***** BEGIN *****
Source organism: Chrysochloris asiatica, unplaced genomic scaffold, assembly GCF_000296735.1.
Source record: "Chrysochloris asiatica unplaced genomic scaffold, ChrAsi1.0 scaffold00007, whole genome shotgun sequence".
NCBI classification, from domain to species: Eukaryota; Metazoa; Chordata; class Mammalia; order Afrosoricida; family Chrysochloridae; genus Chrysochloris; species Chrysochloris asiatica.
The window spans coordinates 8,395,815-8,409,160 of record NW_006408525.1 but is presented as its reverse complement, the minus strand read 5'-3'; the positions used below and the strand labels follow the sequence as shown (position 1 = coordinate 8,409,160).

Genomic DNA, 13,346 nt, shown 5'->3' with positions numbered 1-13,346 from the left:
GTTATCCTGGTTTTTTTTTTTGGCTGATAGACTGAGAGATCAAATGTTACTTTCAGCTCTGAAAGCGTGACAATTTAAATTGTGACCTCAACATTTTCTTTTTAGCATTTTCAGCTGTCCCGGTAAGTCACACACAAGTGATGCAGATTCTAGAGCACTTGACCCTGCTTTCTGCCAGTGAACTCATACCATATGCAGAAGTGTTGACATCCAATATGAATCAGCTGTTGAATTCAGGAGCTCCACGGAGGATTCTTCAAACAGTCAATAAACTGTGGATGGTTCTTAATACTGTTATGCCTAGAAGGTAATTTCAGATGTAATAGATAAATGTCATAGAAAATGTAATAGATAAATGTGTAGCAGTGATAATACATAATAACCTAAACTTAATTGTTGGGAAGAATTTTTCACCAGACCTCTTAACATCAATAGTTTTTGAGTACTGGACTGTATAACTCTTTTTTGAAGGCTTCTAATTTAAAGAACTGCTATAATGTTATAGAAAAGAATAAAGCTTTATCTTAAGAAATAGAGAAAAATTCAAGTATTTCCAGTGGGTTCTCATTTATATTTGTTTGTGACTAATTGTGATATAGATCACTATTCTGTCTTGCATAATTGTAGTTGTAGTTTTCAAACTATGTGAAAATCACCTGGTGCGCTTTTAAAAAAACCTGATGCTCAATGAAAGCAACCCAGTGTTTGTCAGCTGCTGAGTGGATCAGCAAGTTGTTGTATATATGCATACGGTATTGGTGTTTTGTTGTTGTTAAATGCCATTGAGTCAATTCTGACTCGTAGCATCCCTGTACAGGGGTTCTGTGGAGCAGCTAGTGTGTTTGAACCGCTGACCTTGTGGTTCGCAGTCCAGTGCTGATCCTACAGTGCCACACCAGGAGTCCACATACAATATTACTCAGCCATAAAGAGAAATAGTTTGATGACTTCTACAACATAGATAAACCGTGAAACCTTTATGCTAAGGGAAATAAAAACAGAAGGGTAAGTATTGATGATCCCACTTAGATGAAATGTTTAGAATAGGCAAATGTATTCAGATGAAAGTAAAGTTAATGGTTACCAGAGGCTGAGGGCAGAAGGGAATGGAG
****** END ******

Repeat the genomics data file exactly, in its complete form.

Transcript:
Source organism: Chrysochloris asiatica, unplaced genomic scaffold, assembly GCF_000296735.1.
Source record: "Chrysochloris asiatica unplaced genomic scaffold, ChrAsi1.0 scaffold00007, whole genome shotgun sequence".
NCBI classification, from domain to species: Eukaryota; Metazoa; Chordata; class Mammalia; order Afrosoricida; family Chrysochloridae; genus Chrysochloris; species Chrysochloris asiatica.
The window spans coordinates 8,395,815-8,409,160 of record NW_006408525.1 but is presented as its reverse complement, the minus strand read 5'-3'; the positions used below and the strand labels follow the sequence as shown (position 1 = coordinate 8,409,160).

Genomic DNA, 13,346 nt, shown 5'->3' with positions numbered 1-13,346 from the left:
GTTATCCTGGTTTTTTTTTTTGGCTGATAGACTGAGAGATCAAATGTTACTTTCAGCTCTGAAAGCGTGACAATTTAAATTGTGACCTCAACATTTTCTTTTTAGCATTTTCAGCTGTCCCGGTAAGTCACACACAAGTGATGCAGATTCTAGAGCACTTGACCCTGCTTTCTGCCAGTGAACTCATACCATATGCAGAAGTGTTGACATCCAATATGAATCAGCTGTTGAATTCAGGAGCTCCACGGAGGATTCTTCAAACAGTCAATAAACTGTGGATGGTTCTTAATACTGTTATGCCTAGAAGGTAATTTCAGATGTAATAGATAAATGTCATAGAAAATGTAATAGATAAATGTGTAGCAGTGATAATACATAATAACCTAAACTTAATTGTTGGGAAGAATTTTTCACCAGACCTCTTAACATCAATAGTTTTTGAGTACTGGACTGTATAACTCTTTTTTGAAGGCTTCTAATTTAAAGAACTGCTATAATGTTATAGAAAAGAATAAAGCTTTATCTTAAGAAATAGAGAAAAATTCAAGTATTTCCAGTGGGTTCTCATTTATATTTGTTTGTGACTAATTGTGATATAGATCACTATTCTGTCTTGCATAATTGTAGTTGTAGTTTTCAAACTATGTGAAAATCACCTGGTGCGCTTTTAAAAAAACCTGATGCTCAATGAAAGCAACCCAGTGTTTGTCAGCTGCTGAGTGGATCAGCAAGTTGTTGTATATATGCATACGGTATTGGTGTTTTGTTGTTGTTAAATGCCATTGAGTCAATTCTGACTCGTAGCATCCCTGTACAGGGGTTCTGTGGAGCAGCTAGTGTGTTTGAACCGCTGACCTTGTGGTTCGCAGTCCAGTGCTGATCCTACAGTGCCACACCAGGAGTCCACATACAATATTACTCAGCCATAAAGAGAAATAGTTTGATGACTTCTACAACATAGATAAACCGTGAAACCTTTATGCTAAGGGAAATAAAAACAGAAGGGTAAGTATTGATGATCCCACTTAGATGAAATGTTTAGAATAGGCAAATGTATTCAGATGAAAGTAAAGTTAATGGTTACCAGAGGCTGAGGGCAGAAGGGAATGGAG